Alex Wilhelm is a San Francisco-based writer. You can find Alex on Twitter, and on Facebook. You can reach Alex via email at [email protected] Alex Wilhelm is a San Francisco-based writer. You can find Alex on Twitter, and on Facebook. You can reach Alex via email at [email protected]
Last month the Kauffman Foundation released a lengthy and quite damning report that laid bare its experiences in dealing with and investing in various venture capital funds. Its results, which it made public, were not promising. From the report, the most important sentence details exactly how anemic the performance of VC funds has been for the group:
The cumulative effect of fees, carry, and the uneven nature of venture investing ultimately left us with sixty-nine funds (78 percent) that did not achieve returns sufficient to reward us for patient, expensive, long-term investing.
Its report also detailed that 62 of the funds that it had invested in did not beat market returns, after fees and carry were taken into account. Even more, a mere 20% funds beat the market by more than 3% per annum. In other words, most funds trailed the market, and only one fifth beat the average investment by more than a few percent.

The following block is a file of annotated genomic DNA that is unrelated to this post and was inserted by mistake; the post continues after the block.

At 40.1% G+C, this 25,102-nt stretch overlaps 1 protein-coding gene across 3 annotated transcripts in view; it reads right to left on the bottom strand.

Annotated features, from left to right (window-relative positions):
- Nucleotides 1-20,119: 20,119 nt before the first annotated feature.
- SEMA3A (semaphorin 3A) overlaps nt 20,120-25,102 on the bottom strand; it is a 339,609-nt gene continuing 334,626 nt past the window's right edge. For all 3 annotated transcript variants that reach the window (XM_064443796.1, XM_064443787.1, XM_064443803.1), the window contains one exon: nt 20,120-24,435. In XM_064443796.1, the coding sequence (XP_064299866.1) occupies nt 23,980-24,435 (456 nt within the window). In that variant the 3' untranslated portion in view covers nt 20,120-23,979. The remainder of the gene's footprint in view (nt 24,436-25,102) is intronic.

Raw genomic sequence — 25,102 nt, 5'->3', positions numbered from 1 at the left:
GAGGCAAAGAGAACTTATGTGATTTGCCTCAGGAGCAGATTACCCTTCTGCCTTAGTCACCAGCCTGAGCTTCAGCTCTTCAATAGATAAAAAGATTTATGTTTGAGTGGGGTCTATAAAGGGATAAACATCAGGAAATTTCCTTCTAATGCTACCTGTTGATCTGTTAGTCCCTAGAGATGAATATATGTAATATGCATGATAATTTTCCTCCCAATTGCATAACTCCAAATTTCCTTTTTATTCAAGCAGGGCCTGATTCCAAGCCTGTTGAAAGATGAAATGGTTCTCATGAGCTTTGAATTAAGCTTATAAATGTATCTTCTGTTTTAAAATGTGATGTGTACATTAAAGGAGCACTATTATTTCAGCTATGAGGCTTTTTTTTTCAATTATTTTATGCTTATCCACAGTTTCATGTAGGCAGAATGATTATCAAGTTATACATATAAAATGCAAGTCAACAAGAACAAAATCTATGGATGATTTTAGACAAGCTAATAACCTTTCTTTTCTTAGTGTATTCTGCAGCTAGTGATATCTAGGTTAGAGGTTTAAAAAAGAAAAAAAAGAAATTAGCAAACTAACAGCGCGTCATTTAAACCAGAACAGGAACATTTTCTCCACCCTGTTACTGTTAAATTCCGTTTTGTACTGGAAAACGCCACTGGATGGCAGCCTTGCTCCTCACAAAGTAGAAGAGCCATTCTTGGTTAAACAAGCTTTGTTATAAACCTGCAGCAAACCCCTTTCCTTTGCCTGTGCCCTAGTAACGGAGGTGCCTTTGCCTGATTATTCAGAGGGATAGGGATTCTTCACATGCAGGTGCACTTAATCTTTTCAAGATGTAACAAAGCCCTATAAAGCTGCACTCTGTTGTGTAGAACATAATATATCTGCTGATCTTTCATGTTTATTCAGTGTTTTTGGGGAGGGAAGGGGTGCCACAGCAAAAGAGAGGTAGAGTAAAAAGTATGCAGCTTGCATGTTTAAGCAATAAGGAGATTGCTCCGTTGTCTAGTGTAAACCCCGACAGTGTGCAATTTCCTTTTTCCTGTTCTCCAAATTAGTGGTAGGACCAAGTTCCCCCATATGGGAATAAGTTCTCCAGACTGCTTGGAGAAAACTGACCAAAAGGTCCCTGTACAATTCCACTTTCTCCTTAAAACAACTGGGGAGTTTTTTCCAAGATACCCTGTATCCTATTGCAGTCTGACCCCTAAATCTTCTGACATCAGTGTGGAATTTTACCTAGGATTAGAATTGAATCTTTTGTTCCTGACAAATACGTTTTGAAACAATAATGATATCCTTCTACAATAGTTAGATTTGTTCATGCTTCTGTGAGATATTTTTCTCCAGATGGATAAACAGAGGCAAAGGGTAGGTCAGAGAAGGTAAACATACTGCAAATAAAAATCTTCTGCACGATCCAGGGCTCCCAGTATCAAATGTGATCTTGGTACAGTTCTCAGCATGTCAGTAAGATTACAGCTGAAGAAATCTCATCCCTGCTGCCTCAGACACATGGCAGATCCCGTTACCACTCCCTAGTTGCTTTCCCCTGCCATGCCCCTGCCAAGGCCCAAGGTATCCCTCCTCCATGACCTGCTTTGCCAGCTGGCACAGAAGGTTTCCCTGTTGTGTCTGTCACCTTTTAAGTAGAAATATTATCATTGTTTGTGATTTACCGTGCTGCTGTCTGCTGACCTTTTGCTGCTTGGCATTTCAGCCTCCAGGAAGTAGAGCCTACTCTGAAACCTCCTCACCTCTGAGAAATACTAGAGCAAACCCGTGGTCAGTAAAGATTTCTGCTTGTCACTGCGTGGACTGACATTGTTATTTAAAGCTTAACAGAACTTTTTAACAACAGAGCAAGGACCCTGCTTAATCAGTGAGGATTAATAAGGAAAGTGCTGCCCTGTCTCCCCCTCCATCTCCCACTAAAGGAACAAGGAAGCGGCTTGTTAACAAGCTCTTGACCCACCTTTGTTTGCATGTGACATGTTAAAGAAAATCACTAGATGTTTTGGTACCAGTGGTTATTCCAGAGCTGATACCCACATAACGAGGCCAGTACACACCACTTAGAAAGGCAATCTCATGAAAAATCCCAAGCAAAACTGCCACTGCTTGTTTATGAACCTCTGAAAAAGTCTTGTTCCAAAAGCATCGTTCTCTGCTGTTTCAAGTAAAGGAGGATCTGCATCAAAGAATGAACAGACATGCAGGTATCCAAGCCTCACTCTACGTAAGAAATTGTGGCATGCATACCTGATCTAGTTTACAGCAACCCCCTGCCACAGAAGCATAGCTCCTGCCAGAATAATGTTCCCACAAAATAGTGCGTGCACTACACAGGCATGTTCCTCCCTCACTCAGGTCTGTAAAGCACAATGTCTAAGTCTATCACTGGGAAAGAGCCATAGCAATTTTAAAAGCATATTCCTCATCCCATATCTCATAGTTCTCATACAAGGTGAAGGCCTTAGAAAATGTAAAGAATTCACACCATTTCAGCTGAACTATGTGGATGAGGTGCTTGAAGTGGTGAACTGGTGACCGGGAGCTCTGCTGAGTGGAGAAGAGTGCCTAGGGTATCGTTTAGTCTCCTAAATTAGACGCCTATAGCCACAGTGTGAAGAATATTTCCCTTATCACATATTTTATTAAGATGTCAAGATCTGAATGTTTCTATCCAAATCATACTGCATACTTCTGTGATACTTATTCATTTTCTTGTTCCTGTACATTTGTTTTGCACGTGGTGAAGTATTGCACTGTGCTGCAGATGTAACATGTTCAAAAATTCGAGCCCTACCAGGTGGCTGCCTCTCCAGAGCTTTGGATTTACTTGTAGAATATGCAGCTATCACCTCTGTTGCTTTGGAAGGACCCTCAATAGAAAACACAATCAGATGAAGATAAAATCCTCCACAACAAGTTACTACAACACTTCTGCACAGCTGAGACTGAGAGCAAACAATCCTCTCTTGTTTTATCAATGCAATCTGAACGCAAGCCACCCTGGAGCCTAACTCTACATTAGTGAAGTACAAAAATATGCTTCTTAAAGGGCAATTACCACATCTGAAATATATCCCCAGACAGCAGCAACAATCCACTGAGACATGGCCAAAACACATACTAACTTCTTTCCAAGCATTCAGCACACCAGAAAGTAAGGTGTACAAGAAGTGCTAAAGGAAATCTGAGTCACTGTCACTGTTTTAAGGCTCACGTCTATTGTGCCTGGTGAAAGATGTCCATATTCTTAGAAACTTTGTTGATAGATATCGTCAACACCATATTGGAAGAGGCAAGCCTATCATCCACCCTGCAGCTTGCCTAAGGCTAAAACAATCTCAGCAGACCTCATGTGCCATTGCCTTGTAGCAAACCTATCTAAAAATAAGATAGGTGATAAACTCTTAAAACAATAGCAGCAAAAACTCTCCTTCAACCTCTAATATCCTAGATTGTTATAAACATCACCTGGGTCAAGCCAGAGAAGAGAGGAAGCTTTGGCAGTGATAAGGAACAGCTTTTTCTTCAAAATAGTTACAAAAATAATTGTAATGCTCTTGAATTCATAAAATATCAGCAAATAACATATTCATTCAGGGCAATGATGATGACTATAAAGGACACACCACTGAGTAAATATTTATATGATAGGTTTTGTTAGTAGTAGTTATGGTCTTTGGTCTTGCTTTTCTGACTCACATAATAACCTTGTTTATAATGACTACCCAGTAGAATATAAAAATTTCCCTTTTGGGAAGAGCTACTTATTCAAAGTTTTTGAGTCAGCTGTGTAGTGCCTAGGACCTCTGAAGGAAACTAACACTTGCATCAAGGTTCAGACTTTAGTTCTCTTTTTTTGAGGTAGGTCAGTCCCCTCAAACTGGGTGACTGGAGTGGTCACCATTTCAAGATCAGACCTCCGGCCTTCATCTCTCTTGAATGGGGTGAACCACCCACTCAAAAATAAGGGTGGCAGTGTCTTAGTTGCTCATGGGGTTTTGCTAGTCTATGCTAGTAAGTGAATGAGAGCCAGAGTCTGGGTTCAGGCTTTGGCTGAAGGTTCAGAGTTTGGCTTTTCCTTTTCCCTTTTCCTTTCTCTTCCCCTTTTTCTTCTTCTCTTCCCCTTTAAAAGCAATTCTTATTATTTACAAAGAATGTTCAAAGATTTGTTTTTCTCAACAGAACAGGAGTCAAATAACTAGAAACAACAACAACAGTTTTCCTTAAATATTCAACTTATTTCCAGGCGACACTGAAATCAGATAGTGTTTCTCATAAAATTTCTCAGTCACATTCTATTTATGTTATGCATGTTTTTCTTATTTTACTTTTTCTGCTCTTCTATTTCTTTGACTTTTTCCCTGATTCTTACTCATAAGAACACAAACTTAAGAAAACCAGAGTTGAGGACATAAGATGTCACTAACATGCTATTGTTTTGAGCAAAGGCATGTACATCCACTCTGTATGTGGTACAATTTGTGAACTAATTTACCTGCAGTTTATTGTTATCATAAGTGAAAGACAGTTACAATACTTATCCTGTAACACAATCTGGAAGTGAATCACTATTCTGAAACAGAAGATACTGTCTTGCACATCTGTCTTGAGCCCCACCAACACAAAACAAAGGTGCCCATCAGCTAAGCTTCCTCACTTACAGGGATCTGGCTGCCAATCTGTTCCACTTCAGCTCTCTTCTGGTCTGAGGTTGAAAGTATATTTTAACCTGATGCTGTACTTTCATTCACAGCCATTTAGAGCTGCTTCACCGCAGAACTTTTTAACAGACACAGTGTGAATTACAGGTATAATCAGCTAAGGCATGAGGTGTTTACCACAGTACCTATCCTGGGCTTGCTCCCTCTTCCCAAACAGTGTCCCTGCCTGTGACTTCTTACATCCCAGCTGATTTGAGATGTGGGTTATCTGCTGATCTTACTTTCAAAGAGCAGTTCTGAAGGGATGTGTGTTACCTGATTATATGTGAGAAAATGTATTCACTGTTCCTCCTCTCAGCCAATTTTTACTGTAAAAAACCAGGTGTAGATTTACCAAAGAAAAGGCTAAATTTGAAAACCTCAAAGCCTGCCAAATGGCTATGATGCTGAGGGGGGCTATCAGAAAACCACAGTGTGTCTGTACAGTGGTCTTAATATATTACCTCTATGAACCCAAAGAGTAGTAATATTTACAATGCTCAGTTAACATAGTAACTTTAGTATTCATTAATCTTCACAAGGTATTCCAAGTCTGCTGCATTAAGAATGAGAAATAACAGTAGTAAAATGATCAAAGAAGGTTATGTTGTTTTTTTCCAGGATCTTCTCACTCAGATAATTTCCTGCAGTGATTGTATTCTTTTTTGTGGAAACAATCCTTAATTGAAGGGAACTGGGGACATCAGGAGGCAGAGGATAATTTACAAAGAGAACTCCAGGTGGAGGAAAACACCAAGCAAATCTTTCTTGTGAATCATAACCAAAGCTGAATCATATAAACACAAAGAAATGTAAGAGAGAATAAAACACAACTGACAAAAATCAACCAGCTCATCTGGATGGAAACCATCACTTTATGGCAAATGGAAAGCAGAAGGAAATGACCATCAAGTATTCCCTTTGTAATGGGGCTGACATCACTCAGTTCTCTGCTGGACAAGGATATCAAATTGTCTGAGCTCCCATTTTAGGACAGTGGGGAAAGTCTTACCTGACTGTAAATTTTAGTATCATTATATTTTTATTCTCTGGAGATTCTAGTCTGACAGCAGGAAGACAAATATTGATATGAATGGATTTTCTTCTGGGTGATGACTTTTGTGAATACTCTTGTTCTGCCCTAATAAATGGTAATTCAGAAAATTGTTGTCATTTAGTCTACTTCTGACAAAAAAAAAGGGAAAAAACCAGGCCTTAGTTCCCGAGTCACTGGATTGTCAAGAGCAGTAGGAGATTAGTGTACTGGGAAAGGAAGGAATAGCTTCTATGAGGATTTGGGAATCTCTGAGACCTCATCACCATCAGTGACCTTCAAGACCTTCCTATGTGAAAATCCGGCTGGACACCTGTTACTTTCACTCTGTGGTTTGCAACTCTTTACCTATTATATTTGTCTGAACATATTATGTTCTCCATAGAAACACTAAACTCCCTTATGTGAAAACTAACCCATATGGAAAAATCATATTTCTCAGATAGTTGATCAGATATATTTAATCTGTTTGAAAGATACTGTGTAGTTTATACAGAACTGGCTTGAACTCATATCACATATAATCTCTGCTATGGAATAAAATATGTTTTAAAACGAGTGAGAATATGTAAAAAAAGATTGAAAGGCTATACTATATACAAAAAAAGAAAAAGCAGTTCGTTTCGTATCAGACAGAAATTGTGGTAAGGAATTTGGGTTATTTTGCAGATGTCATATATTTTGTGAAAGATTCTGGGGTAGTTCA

Today, Chris Yeh, a partner at Wasabi Ventures and the VP Marketing at PBworks, published a post on his Adventures in Capitalism blog that deals with the same questions that the Kauffman foundation attempted to answer. The issue with the Kauffman report was that it was limited to its own experience. That was in fact a boon and an issue; real data is the best data, but it was on the whole incomplete as it dealt with only some funds, and not all.
Yeh took the opposite approach, dealing with the entire venture capital market as a whole, working off of data from PEHub. Let’s stack Yeh’s conclusions next to what the Kauffman Foundation reported.
The conclusion of what Yeh worked out was that from 2006 to 2011, venture capital firms returned some 7.1%. That is not an annual figure, but one that is aggregate. Yeh pegs the S&P 500 with a gain of more than 12% in that time period.
Now, what does this mean? It implies that Kauffman was not in fact merely unlucky at picking venture funds to invest into. Given that the aggregate VC fund trailed the market by more than 5% in the last half decade or so, they might in fact have done slightly better than most. And still, to them, the VC investment cycle is difficult to justify. The end of our piece on the Kauffman report has some words that are now only more true:
Taken all together, this report could present a material problem for venture funds looking to raise. With this much information now public, the idea of venture capital as something almost magical, that generates fat returns and makes everyone associated with it rich in the process, appears more myth than truth.
Kauffman concludes with what it calls a ‘nettlesome problem:’ “The average VC fund fails to return investor capital after fees.” Ouch.
Yeh’s math is only making that more true.
Top Image Credit: Mark Coggins
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